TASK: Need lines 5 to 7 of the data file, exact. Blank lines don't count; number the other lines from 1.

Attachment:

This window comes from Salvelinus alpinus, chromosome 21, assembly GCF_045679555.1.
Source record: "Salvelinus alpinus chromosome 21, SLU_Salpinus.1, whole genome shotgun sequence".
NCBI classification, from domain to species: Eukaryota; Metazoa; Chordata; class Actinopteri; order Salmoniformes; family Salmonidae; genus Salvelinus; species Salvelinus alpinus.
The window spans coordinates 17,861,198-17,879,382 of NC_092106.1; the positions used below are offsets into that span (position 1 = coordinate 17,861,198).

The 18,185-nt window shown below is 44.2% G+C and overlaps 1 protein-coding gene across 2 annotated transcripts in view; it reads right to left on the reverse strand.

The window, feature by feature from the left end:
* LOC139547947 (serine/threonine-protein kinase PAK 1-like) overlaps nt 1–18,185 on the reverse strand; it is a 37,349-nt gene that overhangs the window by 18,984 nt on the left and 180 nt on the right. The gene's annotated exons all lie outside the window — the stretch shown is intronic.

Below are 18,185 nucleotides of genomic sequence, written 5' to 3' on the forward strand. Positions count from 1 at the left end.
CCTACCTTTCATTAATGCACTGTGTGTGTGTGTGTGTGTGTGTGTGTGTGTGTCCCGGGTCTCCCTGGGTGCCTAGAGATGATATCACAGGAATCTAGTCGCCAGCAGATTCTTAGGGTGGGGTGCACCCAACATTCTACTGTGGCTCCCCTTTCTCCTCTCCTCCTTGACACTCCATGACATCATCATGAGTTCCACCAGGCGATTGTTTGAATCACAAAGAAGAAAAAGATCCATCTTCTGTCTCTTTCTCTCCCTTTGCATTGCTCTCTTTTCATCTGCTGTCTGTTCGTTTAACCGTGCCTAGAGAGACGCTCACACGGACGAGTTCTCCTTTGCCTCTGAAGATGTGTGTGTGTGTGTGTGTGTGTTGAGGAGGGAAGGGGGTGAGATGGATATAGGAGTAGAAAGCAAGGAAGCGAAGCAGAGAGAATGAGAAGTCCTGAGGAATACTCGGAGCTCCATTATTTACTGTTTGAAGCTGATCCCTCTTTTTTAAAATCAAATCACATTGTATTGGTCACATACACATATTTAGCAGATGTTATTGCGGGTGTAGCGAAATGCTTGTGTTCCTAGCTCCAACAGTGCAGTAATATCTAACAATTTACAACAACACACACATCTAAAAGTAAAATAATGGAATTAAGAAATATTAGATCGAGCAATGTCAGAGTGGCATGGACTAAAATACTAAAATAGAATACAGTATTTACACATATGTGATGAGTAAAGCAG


The 18,185-nt window shown below is 44.2% G+C and overlaps 1 protein-coding gene across 2 annotated transcripts in view; it reads right to left on the reverse strand.

The window, feature by feature from the left end:
* LOC139547947 (serine/threonine-protein kinase PAK 1-like) overlaps nt 1–18,185 on the reverse strand; it is a 37,349-nt gene that overhangs the window by 18,984 nt on the left and 180 nt on the right. The gene's annotated exons all lie outside the window — the stretch shown is intronic.